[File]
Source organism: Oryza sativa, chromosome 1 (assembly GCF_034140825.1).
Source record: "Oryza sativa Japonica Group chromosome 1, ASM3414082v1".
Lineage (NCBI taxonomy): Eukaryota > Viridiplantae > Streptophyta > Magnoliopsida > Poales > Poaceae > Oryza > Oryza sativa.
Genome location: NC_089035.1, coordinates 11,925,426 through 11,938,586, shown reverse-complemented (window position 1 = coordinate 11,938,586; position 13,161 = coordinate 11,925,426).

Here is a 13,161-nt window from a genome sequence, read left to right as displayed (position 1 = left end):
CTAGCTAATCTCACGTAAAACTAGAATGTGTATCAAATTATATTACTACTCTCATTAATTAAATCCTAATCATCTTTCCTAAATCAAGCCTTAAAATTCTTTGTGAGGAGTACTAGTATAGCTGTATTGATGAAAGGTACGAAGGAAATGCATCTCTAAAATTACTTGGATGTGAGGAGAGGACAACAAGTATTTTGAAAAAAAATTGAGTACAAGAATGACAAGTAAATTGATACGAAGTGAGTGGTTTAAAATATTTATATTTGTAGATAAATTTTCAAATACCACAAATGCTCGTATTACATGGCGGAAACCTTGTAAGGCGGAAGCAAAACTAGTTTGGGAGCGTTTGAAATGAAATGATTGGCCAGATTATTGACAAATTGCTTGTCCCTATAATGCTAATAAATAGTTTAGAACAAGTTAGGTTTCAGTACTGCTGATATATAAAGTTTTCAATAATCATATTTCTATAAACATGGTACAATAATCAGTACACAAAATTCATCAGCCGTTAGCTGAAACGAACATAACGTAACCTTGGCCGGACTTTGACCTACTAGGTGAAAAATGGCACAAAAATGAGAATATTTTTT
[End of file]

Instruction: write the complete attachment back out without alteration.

Source organism: Oryza sativa, chromosome 1 (assembly GCF_034140825.1).
Source record: "Oryza sativa Japonica Group chromosome 1, ASM3414082v1".
Lineage (NCBI taxonomy): Eukaryota > Viridiplantae > Streptophyta > Magnoliopsida > Poales > Poaceae > Oryza > Oryza sativa.
Genome location: NC_089035.1, coordinates 11,925,426 through 11,938,586, shown reverse-complemented (window position 1 = coordinate 11,938,586; position 13,161 = coordinate 11,925,426).

Here is a 13,161-nt window from a genome sequence, read left to right as displayed (position 1 = left end):
CTAGCTAATCTCACGTAAAACTAGAATGTGTATCAAATTATATTACTACTCTCATTAATTAAATCCTAATCATCTTTCCTAAATCAAGCCTTAAAATTCTTTGTGAGGAGTACTAGTATAGCTGTATTGATGAAAGGTACGAAGGAAATGCATCTCTAAAATTACTTGGATGTGAGGAGAGGACAACAAGTATTTTGAAAAAAAATTGAGTACAAGAATGACAAGTAAATTGATACGAAGTGAGTGGTTTAAAATATTTATATTTGTAGATAAATTTTCAAATACCACAAATGCTCGTATTACATGGCGGAAACCTTGTAAGGCGGAAGCAAAACTAGTTTGGGAGCGTTTGAAATGAAATGATTGGCCAGATTATTGACAAATTGCTTGTCCCTATAATGCTAATAAATAGTTTAGAACAAGTTAGGTTTCAGTACTGCTGATATATAAAGTTTTCAATAATCATATTTCTATAAACATGGTACAATAATCAGTACACAAAATTCATCAGCCGTTAGCTGAAACGAACATAACGTAACCTTGGCCGGACTTTGACCTACTAGGTGAAAAATGGCACAAAAATGAGAATATTTTTT